There are State Security Courts in eight cities in Turkey, dealing with thousands of cases brought under the Anti-Terror Law. The definition of “terror” contained in this law is so broadly drawn that alongside cases of political arson and murder, a State Security Court may try respected politicians, journalists, human rights campaigners, and schoolchildren. Defendants branded as terrorists by conviction in State Security Courts include Recep Tayyip Erdogan, mayor of Istanbul, currently serving a ten-month sentence for quoting a poem that had been approved by the Ministry of Education but was deemed as provocation to religious hatred by the court, and Yasar Kemal, Turkey’s most prominent novelist, arraigned for writing about the Kurdish minority in a German magazine.
The Kurds, as individuals and as a society, must conceive, internalise and implement the construction of a democratic nation as the synthesis of all expressions of truth and resistance throughout their history, including the most ancient goddess beliefs, Zoroastrianism and Islam. The truths that all the past mythological, religious and philosophical teachings as well as contemporary social sciences have tried to teach and that all resistance wars and rebellions have individually and collectively tried to voice are represented in the mind and body of constructing a democratic nation. It was this reality and its expression as truth that was my point of departure, not only when I re-created myself at times but especially arriving at the present as I tried to re-create myself almost at every instant. In this way, I freely socialised myself, and concretised this as a democratic nation (in a Kurdish context), and presented it as democratic modernity to all humanity, to the oppressed peoples and individuals of the Middle East.
The fine voice from the Left would seem laced with the last century’s intellectual poison.
From a different source:
The religion of ancient Persia as founded by Zoroaster; one of the world’s great faiths that bears the closest resemblance to Judaism and Christianity.
The tiny world wide communities of Zoroastrians are no doubt pleased to get any mention in Cif belief – even if it is only to provide alphabetical balance to a list starting with the Bahá’ís. Even those who take a close interest in the more exotic or esoteric of religions tend to have a vague grasp on what the followers of the ancient Persian (or maybe Bactrian) prophet, Zarathustra (Zoroaster in Greek) – born around 800 BC – actually believed. This is a great pity since even a non-believer must be impressed with the evidence of how the religious ideas first expressed by Zoroaster were fundamental in shaping what emerged as Judaism after the 5th century BC and thus deeply influenced the other Abrahamic religions – Christianity and Islam.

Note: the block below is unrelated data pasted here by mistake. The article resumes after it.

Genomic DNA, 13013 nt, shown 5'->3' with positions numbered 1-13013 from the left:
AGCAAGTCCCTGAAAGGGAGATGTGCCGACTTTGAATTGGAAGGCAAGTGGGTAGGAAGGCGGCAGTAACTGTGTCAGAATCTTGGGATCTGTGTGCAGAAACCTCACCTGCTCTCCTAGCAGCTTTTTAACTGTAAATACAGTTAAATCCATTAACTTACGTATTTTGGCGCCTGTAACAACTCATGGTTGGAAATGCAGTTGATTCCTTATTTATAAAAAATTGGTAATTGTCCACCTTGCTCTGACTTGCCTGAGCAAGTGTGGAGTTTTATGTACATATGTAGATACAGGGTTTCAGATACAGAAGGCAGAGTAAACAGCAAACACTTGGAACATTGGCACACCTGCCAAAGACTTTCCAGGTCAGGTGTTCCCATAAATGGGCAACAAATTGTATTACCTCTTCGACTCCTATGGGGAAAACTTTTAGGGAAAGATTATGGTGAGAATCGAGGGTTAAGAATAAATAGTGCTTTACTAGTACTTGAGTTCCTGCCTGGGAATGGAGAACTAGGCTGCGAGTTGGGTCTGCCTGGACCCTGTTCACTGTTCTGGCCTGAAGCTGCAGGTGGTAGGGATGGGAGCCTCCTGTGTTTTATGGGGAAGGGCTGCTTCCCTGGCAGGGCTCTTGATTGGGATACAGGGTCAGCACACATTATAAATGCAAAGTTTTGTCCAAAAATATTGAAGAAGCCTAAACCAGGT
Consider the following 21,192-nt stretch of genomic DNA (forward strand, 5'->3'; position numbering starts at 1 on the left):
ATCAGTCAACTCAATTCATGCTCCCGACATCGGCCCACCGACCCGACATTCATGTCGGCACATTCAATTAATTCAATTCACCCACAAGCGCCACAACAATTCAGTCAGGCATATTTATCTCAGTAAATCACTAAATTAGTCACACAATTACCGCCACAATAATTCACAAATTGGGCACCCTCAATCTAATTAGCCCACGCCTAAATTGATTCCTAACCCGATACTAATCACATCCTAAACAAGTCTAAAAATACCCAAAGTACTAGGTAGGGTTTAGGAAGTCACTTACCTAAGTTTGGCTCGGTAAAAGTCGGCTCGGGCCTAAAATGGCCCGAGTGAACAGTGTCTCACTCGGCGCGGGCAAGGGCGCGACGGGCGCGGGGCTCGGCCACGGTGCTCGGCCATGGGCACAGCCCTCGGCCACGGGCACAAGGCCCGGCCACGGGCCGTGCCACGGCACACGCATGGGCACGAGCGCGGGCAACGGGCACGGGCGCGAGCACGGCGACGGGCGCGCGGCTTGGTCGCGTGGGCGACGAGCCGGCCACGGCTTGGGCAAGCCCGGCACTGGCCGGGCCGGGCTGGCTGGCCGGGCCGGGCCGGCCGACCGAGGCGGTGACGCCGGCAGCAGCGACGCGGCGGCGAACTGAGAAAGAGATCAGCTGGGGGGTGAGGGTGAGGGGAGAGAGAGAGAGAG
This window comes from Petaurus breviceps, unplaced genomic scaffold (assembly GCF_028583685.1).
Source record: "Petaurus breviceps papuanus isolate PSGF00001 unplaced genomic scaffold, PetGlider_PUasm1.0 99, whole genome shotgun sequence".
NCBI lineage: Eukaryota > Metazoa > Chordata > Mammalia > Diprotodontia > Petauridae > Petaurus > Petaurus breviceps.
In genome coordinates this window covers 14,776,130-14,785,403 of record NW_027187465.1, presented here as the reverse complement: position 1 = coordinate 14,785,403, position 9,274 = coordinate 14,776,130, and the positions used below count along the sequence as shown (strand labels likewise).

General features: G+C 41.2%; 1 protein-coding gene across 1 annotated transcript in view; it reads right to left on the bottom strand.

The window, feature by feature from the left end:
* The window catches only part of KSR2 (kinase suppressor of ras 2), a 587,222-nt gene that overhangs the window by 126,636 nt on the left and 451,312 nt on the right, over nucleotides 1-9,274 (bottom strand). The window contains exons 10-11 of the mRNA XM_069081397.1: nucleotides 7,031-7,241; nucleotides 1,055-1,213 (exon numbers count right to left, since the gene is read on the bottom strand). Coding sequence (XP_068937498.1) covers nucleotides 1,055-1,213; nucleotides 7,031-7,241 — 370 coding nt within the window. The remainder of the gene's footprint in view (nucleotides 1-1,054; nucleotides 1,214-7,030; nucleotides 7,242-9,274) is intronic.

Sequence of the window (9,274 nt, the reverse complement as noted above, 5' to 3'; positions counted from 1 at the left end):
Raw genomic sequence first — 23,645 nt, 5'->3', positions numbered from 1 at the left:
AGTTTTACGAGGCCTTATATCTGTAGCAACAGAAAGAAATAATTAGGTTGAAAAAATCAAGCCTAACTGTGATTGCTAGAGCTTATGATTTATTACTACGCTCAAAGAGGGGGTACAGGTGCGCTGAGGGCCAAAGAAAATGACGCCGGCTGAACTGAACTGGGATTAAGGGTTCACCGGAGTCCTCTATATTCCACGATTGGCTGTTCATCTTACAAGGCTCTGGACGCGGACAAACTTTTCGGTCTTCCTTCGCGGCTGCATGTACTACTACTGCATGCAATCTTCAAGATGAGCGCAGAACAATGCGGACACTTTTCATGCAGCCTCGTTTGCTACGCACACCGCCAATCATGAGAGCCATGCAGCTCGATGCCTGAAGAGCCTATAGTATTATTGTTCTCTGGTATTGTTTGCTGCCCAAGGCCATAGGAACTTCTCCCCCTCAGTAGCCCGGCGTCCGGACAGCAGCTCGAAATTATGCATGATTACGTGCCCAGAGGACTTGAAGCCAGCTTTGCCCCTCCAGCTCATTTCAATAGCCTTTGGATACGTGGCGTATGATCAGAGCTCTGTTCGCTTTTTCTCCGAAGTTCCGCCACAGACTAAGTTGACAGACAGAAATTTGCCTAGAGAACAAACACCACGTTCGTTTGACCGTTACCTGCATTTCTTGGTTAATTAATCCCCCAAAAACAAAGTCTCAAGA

As conceived or delivered by Muhammad in the 7th Century, Islam may not be said to have been an ancient — much less practiced ancient — belief or belief system. To say or suggest so is to pander to the very egoism of the listener or reader for whom the Qur’an appears to have intended humility before God.
At stake — and so often mentioned in this blog — seems ever a contest between feudal absolute power plus medieval worldviews and modern checked and distributed power accompanied by extraordinary pluralism and tolerance.
In the end, all of God’s children — our 7,000 living language cultures — are all on one Earth and together visible, all to all and to the All.
The use of Kurdish language, dress, folklore, and names were banned and the Kurdish-inhabited areas remained under martial law until 1946. In an attempt to deny their existence, the Turkish government categorized Kurds as “Mountain Turks” until 1991. The words “Kurds”, “Kurdistan”, or “Kurdish” were officially banned by the Turkish government. Following the military coup of 1980, the Kurdish language was officially prohibited in public and private life. Many people who spoke, published, or sang in Kurdish were arrested and imprisoned. Since lifting of the ban in 1991, the Kurdish population of Turkey has long sought to have Kurdish included as a language of instruction in public schools as well as a subject. Currently, it’s illegal to use the Kurdish language as an instruction language in private and public schools.